Thomas Jefferson and Patrick Henry

(7/11/12) We set out this morning to spend our time in Yorktown, taking in both the Battlefield and the Victory Center. While one could easily spend a whole day in either place, it was brutally hot, and we were in a rush to get back to Williamsburg to hear Patrick Henry speak, since Wednesday was the only day he would be doing so. (He is one of our favorite Colonial Williamsburg reenactors. If you get a chance, go hear him–the man can answer questions off the cuff with quotes from letters Patrick Henry wrote–he is quite literally a fount of knowledge!)

Work around the home

Yorktown battlefield has a number of cool walking trails and ranger programs available, but we opted to spend the bulk of our time in the Yorktown Settlement. The Settlement consists of both a village area and a military settlement. In the village area, one can see crops growing, livestock wandering, and reenactors involved in various tasks like cooking, planting, dying wool, and many other activities.

Musket Demonstration

Currently, visitors then go through the museum to get to the military camp, but I believe that is changing. The museum houses such interesting pieces of history as a replica ship and items found on it and an actual tent George Washington stayed in. Additionally, there are areas set up where statues narrate different aspects of the war from a variety of perspectives. It’s definitely a unique approach to giving audiences a well-rounded education.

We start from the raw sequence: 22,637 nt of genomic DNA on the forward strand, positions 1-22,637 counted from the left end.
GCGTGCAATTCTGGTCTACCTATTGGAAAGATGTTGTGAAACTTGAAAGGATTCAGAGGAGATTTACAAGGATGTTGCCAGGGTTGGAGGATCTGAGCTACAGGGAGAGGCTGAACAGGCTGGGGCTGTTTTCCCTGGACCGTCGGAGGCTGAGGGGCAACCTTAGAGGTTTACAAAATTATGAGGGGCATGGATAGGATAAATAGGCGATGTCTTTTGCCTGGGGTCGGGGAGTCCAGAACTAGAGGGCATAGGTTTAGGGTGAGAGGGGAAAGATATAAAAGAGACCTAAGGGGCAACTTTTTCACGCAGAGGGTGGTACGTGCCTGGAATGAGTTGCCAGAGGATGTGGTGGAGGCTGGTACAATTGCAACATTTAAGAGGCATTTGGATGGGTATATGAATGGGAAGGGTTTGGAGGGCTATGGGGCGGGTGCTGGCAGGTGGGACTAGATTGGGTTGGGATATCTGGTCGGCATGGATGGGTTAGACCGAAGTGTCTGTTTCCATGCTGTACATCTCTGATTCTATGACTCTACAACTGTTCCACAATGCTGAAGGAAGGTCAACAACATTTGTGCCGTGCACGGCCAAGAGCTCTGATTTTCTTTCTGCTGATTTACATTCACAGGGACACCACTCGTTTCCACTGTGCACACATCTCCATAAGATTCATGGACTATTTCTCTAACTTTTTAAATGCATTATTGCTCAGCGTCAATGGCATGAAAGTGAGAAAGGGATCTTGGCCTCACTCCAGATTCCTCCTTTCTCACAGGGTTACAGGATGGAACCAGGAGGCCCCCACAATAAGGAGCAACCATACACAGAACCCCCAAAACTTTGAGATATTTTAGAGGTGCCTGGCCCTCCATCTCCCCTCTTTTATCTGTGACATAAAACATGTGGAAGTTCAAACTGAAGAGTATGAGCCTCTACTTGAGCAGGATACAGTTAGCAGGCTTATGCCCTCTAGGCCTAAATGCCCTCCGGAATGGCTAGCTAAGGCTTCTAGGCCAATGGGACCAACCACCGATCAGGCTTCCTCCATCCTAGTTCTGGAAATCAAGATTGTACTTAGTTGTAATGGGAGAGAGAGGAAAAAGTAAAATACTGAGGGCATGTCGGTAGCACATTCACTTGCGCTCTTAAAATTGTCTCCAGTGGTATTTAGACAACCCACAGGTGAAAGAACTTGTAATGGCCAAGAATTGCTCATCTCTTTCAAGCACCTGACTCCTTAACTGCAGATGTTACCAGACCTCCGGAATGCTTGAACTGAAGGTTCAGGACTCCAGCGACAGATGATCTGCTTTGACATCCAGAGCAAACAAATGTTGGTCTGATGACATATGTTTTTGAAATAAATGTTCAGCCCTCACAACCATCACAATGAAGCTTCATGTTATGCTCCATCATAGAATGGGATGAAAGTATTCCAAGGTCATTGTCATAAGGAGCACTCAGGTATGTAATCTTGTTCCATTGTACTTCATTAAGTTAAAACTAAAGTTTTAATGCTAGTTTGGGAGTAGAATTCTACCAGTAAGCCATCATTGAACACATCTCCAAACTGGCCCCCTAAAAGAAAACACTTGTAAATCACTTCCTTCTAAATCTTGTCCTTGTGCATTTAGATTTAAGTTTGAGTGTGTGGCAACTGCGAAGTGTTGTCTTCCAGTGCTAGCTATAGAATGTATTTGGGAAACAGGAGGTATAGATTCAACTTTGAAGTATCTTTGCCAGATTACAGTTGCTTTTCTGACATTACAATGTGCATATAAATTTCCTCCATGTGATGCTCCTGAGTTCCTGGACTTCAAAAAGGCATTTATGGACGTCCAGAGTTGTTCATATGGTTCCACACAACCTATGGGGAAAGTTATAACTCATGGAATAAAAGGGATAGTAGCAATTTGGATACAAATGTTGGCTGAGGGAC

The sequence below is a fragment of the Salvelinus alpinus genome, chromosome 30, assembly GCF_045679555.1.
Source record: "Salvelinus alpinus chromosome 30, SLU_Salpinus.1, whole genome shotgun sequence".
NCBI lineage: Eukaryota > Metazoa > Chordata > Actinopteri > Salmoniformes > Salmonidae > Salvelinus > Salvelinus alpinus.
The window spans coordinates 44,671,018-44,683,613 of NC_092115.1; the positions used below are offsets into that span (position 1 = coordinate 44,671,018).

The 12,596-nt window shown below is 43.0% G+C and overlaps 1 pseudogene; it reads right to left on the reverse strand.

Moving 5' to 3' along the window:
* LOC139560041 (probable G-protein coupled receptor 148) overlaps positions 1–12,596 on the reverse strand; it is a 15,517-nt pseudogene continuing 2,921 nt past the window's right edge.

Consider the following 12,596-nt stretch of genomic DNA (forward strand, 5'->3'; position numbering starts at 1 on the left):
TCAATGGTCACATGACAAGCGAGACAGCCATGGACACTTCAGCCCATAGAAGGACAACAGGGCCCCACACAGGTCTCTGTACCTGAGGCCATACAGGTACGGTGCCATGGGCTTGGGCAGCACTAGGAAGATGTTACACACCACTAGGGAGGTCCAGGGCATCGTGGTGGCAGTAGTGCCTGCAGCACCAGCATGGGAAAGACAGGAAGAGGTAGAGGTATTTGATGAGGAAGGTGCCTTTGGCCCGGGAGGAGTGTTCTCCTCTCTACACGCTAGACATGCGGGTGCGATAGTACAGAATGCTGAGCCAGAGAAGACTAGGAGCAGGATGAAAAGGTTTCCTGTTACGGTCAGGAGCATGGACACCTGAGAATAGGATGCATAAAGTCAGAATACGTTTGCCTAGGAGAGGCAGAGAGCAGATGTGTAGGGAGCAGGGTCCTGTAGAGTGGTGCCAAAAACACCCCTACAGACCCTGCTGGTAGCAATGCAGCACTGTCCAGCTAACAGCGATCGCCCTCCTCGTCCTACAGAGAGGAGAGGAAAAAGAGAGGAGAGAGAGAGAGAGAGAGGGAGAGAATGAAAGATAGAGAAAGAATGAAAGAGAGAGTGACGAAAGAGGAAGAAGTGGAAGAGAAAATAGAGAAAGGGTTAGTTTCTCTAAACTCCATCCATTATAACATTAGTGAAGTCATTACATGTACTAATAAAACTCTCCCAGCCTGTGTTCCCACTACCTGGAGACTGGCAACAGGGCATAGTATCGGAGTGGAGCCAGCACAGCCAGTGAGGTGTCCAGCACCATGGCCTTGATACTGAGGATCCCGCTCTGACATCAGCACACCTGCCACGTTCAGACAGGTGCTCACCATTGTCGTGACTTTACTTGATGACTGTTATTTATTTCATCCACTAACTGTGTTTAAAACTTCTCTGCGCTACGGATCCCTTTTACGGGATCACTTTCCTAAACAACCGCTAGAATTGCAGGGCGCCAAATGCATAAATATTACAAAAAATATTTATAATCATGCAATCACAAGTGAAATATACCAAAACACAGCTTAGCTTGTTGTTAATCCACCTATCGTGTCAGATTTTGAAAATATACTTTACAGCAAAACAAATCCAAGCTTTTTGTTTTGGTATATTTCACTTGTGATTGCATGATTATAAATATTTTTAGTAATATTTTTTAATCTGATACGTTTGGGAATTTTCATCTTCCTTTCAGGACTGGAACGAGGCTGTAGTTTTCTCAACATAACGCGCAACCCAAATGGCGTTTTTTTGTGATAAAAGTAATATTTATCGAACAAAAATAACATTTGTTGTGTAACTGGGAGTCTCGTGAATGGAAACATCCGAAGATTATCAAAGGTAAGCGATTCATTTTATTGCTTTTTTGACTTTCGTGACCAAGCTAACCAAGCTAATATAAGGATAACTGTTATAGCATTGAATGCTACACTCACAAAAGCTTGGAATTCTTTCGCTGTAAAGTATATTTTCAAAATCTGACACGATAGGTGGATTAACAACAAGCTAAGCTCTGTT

After Patrick Henry and dinner, we decided to head back to Yorktown so one of the students could do some fishing. The area was beautiful and had such a peaceful feeling to it. One of my goals for this trip was that each of us would have some “Soul time”–time just to be away from everything and reflect on life and our place in it. I think for most of us, this was that time.

Fishing Spots

When it finally got dark, we headed into Yorktown. We had been discussing the paranormal activity usually associated with battlefield areas, and my students wanted to look around and “see what we could see.” It was pitch black when we arrived, so the atmosphere was already there. We were heading towards a building we had read about earlier when all of a sudden we heard fifes playing. Keep in mind, this is 9:00 at night. We all stopped in the road and looked at each other. Mentally, I ran through all the reasons we could have heard them, but honestly, fifes are usually something we hear at Williamsburg–at 5:00…Definitely unique. We wandered around the cemetery there, then went and sat on the Victory Monument and talked. There’s something about being alone in nature that just facilitates good discussions, and this evening was full of them. Finally, after a brief Nerf gun battle in the parking lot, we decided to head home, with souls a bit richer for the experience.